A client at The Neighborhood Center in Utica had to go into inpatient treatment for alcohol dependence during the pandemic, according to the client’s counselor.
Shawn Johnston, clinic director for the behavioral health clinic at the center, sees the admission as a symptom of the pandemic, which has brought an overall increase in substance use — particularly of alcohol, she said.
“It is interesting,” she noted in an email, “that liquor stores remained essential, but not (Alcoholics Anonymous).”
Both data and anecdotal evidence from behavioral health treatment providers show that the COVID-19 pandemic is creating something of a mental health pandemic, as more Americans reach out for help to deal with isolation, grief, anxiety and other consequences of the major disruption to everyone’s lives.
Telephone assessments by the Mobile Crisis Assessment Team and the Neighborhood Center increased by 60 percent for kids and by 36 percent for adults between April 1 and June 30 this year compared to the same period last year, said team Director Kristin Sauerbier.
On a broader level, the National Suicide Prevention Lifeline has not so far seen an increase in calls, but calls to the Disaster Distress Helpline, which provides emotional support in times of natural or human-caused disasters, rose 697 percent in June over the previous June, said Hannah Collins, senior marketing and communications manager for the helpline, the lifeline and Vibrant Emotional Health.
“Although we cannot be certain of the number of Disaster Distress Helpline calls and texts that are specifically related to the COVID-19 outbreak, helpline counselors have reported callers expressing feelings of isolation and interpersonal concerns related to physical distancing such as being cut off from social supports, limited access to care, and canceled milestone events,” Collins said via email. “Callers have also expressed concerns around financial stability and managing stress related to work/life balance and home schooling.”
But the pandemic has also walloped the state budget and now the impact is being felt in the mental health field. So the state has decided to withhold some of the money it was supposed to give counties to help support some local treatment providers. It is cutting funding for behavioral health services by 20 percent —in line with threatened, across-the-board cuts — and for addiction services by 31 percent.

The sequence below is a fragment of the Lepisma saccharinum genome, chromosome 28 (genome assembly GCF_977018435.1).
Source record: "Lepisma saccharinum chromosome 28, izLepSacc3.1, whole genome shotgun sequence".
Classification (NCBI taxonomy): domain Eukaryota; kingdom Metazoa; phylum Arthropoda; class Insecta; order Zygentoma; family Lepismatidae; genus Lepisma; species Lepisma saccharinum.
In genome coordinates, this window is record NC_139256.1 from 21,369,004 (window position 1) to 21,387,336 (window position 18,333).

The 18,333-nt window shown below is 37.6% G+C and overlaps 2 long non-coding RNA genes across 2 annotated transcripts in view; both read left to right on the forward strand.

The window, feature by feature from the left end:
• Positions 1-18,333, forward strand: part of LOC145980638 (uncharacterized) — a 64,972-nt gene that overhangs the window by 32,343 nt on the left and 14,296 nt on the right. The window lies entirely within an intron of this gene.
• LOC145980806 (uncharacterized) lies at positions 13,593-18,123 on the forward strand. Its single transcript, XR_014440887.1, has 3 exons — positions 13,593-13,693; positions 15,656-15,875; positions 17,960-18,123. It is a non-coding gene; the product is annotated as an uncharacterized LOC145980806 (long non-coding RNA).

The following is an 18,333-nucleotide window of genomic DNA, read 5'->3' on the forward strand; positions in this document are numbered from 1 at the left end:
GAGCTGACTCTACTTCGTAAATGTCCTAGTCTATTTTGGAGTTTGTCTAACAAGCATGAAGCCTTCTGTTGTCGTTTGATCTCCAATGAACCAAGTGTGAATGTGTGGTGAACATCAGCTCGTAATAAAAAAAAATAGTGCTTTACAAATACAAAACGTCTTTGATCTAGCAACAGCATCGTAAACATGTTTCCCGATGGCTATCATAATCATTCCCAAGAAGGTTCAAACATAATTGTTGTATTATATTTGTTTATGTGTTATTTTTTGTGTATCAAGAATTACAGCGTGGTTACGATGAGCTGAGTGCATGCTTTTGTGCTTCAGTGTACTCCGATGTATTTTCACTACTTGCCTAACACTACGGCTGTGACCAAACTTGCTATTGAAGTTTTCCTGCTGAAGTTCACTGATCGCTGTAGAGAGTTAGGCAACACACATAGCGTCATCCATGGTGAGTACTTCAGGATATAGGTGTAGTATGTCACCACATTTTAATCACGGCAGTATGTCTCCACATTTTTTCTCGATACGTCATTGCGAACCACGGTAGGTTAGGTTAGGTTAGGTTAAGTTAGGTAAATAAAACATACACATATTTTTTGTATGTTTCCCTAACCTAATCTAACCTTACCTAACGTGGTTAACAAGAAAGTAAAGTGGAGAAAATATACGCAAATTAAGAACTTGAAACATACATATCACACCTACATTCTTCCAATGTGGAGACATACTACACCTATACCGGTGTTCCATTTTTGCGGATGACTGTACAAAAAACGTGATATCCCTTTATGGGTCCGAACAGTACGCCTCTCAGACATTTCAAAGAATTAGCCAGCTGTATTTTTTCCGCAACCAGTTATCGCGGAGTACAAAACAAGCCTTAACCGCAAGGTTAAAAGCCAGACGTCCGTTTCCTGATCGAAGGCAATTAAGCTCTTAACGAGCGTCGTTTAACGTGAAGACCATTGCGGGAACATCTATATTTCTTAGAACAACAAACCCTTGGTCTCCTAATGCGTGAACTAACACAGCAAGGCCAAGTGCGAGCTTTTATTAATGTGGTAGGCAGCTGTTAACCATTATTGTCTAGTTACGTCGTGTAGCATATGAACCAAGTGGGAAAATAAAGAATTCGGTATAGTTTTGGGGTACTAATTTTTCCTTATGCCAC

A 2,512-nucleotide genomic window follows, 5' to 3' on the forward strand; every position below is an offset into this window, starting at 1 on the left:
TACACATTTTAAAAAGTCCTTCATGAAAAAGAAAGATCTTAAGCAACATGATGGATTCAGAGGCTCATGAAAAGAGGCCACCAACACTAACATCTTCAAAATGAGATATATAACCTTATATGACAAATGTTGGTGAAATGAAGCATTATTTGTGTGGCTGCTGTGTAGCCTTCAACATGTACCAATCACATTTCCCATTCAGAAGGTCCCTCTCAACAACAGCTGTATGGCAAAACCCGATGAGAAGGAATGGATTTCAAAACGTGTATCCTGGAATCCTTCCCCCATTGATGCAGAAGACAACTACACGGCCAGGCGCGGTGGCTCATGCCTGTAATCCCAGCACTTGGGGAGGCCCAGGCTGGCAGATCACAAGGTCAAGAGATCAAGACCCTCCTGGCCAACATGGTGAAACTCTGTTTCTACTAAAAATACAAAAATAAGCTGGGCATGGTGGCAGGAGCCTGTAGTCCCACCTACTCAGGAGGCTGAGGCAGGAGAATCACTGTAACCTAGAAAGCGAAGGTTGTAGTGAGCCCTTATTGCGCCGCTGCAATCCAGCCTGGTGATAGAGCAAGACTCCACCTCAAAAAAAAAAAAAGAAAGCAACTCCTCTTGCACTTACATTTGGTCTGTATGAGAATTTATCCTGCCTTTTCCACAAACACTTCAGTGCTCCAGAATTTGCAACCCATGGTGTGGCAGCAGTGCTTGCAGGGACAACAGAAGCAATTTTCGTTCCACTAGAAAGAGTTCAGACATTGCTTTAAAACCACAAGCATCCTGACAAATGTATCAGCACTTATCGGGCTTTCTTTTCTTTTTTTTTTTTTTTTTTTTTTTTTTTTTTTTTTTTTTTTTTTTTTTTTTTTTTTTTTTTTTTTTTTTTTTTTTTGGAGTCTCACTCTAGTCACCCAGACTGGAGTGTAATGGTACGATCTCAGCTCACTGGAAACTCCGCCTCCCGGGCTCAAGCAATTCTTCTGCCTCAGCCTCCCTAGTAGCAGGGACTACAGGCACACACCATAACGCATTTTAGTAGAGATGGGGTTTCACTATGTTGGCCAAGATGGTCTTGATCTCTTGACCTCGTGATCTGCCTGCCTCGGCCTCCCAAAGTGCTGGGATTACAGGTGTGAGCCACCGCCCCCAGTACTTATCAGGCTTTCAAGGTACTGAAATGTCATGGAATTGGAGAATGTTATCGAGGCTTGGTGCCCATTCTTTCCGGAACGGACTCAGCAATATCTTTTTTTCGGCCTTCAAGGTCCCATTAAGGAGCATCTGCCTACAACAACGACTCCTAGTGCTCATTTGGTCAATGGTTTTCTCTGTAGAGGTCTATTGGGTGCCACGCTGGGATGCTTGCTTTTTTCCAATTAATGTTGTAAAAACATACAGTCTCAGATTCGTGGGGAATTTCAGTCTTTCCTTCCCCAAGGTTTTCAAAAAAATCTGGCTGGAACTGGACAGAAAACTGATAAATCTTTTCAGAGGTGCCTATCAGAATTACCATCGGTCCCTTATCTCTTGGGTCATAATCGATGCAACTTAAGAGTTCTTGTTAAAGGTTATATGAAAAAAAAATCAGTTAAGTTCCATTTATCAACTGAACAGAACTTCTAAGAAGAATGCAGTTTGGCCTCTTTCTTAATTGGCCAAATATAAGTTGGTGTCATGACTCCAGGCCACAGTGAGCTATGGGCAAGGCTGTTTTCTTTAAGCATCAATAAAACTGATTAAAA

“There has been no permanent reduction in support for these services at this time, said Freeman Klopott, spokesman for the New York State Division of the Budget, in an emailed statement. “Instead, the state is holding back a portion of payments as it contends with a cash crunch caused by a 14 percent drop in revenue due entirely to the pandemic and the federal decision to delay income tax payments by three months; and the state needs the federal government to deliver much-delayed funding to cover this revenue loss so that we can continue to provide support for the most vulnerable New Yorkers.”
In the absence of federal money, the state has cut spending by $6.3 billion since the fiscal year began in April by freezing hiring, new contracts and pay raises, and by holding back portions of payments, he said.
“Anywhere we don’t slow spending means lower spending for another program,” Klopott continued, “and in addition to support for our vulnerable neighbors, the state funds schools, health care, roads, and courts, among other critical services that New Yorkers rely upon every day.”
Oneida County Executive Anthony Picente Jr. is not a fan of the withholds.
“When they say they’re withholding the money, it’s not a cut (the state says). If it looks like a cut,” he said, pausing to find the right words. “It’s a cut — especially (during) this time. Those are serious amounts for services that we still have to provide with a reduction of all of our other revenue streams.”
Picente said he understands that the state has to make up for its budget shortfalls somewhere and said he wouldn’t question cuts or withholding to most funding streams.